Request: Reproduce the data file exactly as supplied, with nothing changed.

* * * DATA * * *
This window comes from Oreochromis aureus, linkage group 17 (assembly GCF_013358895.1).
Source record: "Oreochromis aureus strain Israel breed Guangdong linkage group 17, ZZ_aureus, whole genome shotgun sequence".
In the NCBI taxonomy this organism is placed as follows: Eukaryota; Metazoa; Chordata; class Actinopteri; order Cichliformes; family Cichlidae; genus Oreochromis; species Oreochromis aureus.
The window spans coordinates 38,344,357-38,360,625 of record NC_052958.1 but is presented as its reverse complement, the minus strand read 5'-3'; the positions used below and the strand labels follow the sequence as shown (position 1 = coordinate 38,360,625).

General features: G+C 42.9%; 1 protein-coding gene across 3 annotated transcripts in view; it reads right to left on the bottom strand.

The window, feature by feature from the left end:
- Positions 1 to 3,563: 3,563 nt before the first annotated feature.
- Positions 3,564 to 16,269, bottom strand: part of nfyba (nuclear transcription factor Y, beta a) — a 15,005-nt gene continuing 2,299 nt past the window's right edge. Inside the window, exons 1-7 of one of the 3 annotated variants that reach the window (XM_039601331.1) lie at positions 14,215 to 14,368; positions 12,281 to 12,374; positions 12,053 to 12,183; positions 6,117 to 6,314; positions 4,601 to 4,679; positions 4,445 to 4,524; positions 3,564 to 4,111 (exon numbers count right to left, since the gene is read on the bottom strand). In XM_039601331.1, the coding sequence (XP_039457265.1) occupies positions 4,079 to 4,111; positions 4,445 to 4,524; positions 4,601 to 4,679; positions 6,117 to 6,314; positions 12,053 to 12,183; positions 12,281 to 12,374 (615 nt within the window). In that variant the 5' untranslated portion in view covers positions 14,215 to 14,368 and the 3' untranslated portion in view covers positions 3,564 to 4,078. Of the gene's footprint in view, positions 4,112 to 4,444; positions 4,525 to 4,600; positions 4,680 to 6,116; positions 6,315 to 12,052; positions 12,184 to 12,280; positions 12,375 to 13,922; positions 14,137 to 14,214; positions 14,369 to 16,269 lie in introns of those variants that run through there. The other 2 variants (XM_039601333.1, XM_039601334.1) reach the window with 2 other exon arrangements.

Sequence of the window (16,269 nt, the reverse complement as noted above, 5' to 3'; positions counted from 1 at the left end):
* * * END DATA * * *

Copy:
This window comes from Oreochromis aureus, linkage group 17 (assembly GCF_013358895.1).
Source record: "Oreochromis aureus strain Israel breed Guangdong linkage group 17, ZZ_aureus, whole genome shotgun sequence".
In the NCBI taxonomy this organism is placed as follows: Eukaryota; Metazoa; Chordata; class Actinopteri; order Cichliformes; family Cichlidae; genus Oreochromis; species Oreochromis aureus.
The window spans coordinates 38,344,357-38,360,625 of record NC_052958.1 but is presented as its reverse complement, the minus strand read 5'-3'; the positions used below and the strand labels follow the sequence as shown (position 1 = coordinate 38,360,625).

General features: G+C 42.9%; 1 protein-coding gene across 3 annotated transcripts in view; it reads right to left on the bottom strand.

The window, feature by feature from the left end:
- Positions 1 to 3,563: 3,563 nt before the first annotated feature.
- Positions 3,564 to 16,269, bottom strand: part of nfyba (nuclear transcription factor Y, beta a) — a 15,005-nt gene continuing 2,299 nt past the window's right edge. Inside the window, exons 1-7 of one of the 3 annotated variants that reach the window (XM_039601331.1) lie at positions 14,215 to 14,368; positions 12,281 to 12,374; positions 12,053 to 12,183; positions 6,117 to 6,314; positions 4,601 to 4,679; positions 4,445 to 4,524; positions 3,564 to 4,111 (exon numbers count right to left, since the gene is read on the bottom strand). In XM_039601331.1, the coding sequence (XP_039457265.1) occupies positions 4,079 to 4,111; positions 4,445 to 4,524; positions 4,601 to 4,679; positions 6,117 to 6,314; positions 12,053 to 12,183; positions 12,281 to 12,374 (615 nt within the window). In that variant the 5' untranslated portion in view covers positions 14,215 to 14,368 and the 3' untranslated portion in view covers positions 3,564 to 4,078. Of the gene's footprint in view, positions 4,112 to 4,444; positions 4,525 to 4,600; positions 4,680 to 6,116; positions 6,315 to 12,052; positions 12,184 to 12,280; positions 12,375 to 13,922; positions 14,137 to 14,214; positions 14,369 to 16,269 lie in introns of those variants that run through there. The other 2 variants (XM_039601333.1, XM_039601334.1) reach the window with 2 other exon arrangements.

Sequence of the window (16,269 nt, the reverse complement as noted above, 5' to 3'; positions counted from 1 at the left end):